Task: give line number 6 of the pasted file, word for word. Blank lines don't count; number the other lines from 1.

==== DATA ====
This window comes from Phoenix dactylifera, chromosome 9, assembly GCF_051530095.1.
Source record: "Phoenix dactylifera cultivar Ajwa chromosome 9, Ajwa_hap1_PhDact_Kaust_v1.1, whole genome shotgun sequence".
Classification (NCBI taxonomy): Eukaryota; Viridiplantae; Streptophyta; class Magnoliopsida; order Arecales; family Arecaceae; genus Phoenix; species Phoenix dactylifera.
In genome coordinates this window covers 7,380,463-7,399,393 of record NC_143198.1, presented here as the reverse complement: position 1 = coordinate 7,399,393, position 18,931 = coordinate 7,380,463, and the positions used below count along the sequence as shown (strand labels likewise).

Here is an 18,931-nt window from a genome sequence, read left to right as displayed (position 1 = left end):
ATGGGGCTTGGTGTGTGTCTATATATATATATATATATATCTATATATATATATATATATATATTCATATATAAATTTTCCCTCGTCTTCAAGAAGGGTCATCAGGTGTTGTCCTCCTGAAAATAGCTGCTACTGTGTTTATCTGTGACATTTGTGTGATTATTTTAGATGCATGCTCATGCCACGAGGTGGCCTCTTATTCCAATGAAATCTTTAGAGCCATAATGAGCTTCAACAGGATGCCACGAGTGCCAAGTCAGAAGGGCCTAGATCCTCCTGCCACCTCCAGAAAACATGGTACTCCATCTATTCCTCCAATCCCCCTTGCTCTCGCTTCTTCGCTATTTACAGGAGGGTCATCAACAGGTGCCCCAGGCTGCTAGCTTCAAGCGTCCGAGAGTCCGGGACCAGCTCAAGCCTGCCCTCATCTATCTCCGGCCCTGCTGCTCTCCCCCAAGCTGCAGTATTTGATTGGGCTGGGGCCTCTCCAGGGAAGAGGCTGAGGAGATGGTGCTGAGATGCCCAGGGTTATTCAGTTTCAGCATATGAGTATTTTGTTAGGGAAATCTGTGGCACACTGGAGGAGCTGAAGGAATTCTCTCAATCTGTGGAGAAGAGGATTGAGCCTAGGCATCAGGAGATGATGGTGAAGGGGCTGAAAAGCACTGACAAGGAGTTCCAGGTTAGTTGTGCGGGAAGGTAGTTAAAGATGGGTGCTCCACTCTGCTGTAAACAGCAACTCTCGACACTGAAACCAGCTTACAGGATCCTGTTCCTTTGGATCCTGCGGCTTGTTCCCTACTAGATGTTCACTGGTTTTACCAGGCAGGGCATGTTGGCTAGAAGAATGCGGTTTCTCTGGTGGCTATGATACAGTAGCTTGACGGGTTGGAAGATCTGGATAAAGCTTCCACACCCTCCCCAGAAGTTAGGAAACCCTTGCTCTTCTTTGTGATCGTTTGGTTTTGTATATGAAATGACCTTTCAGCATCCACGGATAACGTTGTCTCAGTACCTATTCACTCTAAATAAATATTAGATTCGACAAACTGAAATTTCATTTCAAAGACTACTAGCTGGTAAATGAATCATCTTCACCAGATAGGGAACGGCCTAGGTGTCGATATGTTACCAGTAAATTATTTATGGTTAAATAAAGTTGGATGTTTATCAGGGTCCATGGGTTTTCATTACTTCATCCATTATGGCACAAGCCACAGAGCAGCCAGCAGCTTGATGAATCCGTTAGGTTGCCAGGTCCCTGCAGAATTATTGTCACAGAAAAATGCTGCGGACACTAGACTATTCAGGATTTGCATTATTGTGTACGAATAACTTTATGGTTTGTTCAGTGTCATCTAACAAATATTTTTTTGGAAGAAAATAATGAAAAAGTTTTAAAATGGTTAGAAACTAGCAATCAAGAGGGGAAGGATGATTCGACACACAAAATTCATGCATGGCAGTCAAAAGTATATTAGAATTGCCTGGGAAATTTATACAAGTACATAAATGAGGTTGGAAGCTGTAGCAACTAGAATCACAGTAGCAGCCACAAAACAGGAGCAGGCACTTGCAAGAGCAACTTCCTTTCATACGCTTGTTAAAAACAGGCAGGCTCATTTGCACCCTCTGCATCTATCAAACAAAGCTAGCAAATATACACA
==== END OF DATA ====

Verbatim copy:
ATGGGGCTTGGTGTGTGTCTATATATATATATATATATATCTATATATATATATATATATATATTCATATATAAATTTTCCCTCGTCTTCAAGAAGGGTCATCAGGTGTTGTCCTCCTGAAAATAGCTGCTACTGTGTTTATCTGTGACATTTGTGTGATTATTTTAGATGCATGCTCATGCCACGAGGTGGCCTCTTATTCCAATGAAATCTTTAGAGCCATAATGAGCTTCAACAGGATGCCACGAGTGCCAAGTCAGAAGGGCCTAGATCCTCCTGCCACCTCCAGAAAACATGGTACTCCATCTATTCCTCCAATCCCCCTTGCTCTCGCTTCTTCGCTATTTACAGGAGGGTCATCAACAGGTGCCCCAGGCTGCTAGCTTCAAGCGTCCGAGAGTCCGGGACCAGCTCAAGCCTGCCCTCATCTATCTCCGGCCCTGCTGCTCTCCCCCAAGCTGCAGTATTTGATTGGGCTGGGGCCTCTCCAGGGAAGAGGCTGAGGAGATGGTGCTGAGATGCCCAGGGTTATTCAGTTTCAGCATATGAGTATTTTGTTAGGGAAATCTGTGGCACACTGGAGGAGCTGAAGGAATTCTCTCAATCTGTGGAGAAGAGGATTGAGCCTAGGCATCAGGAGATGATGGTGAAGGGGCTGAAAAGCACTGACAAGGAGTTCCAGGTTAGTTGTGCGGGAAGGTAGTTAAAGATGGGTGCTCCACTCTGCTGTAAACAGCAACTCTCGACACTGAAACCAGCTTACAGGATCCTGTTCCTTTGGATCCTGCGGCTTGTTCCCTACTAGATGTTCACTGGTTTTACCAGGCAGGGCATGTTGGCTAGAAGAATGCGGTTTCTCTGGTGGCTATGATACAGTAGCTTGACGGGTTGGAAGATCTGGATAAAGCTTCCACACCCTCCCCAGAAGTTAGGAAACCCTTGCTCTTCTTTGTGATCGTTTGGTTTTGTATATGAAATGACCTTTCAGCATCCACGGATAACGTTGTCTCAGTACCTATTCACTCTAAATAAATATTAGATTCGACAAACTGAAATTTCATTTCAAAGACTACTAGCTGGTAAATGAATCATCTTCACCAGATAGGGAACGGCCTAGGTGTCGATATGTTACCAGTAAATTATTTATGGTTAAATAAAGTTGGATGTTTATCAGGGTCCATGGGTTTTCATTACTTCATCCATTATGGCACAAGCCACAGAGCAGCCAGCAGCTTGATGAATCCGTTAGGTTGCCAGGTCCCTGCAGAATTATTGTCACAGAAAAATGCTGCGGACACTAGACTATTCAGGATTTGCATTATTGTGTACGAATAACTTTATGGTTTGTTCAGTGTCATCTAACAAATATTTTTTTGGAAGAAAATAATGAAAAAGTTTTAAAATGGTTAGAAACTAGCAATCAAGAGGGGAAGGATGATTCGACACACAAAATTCATGCATGGCAGTCAAAAGTATATTAGAATTGCCTGGGAAATTTATACAAGTACATAAATGAGGTTGGAAGCTGTAGCAACTAGAATCACAGTAGCAGCCACAAAACAGGAGCAGGCACTTGCAAGAGCAACTTCCTTTCATACGCTTGTTAAAAACAGGCAGGCTCATTTGCACCCTCTGCATCTATCAAACAAAGCTAGCAAATATACACA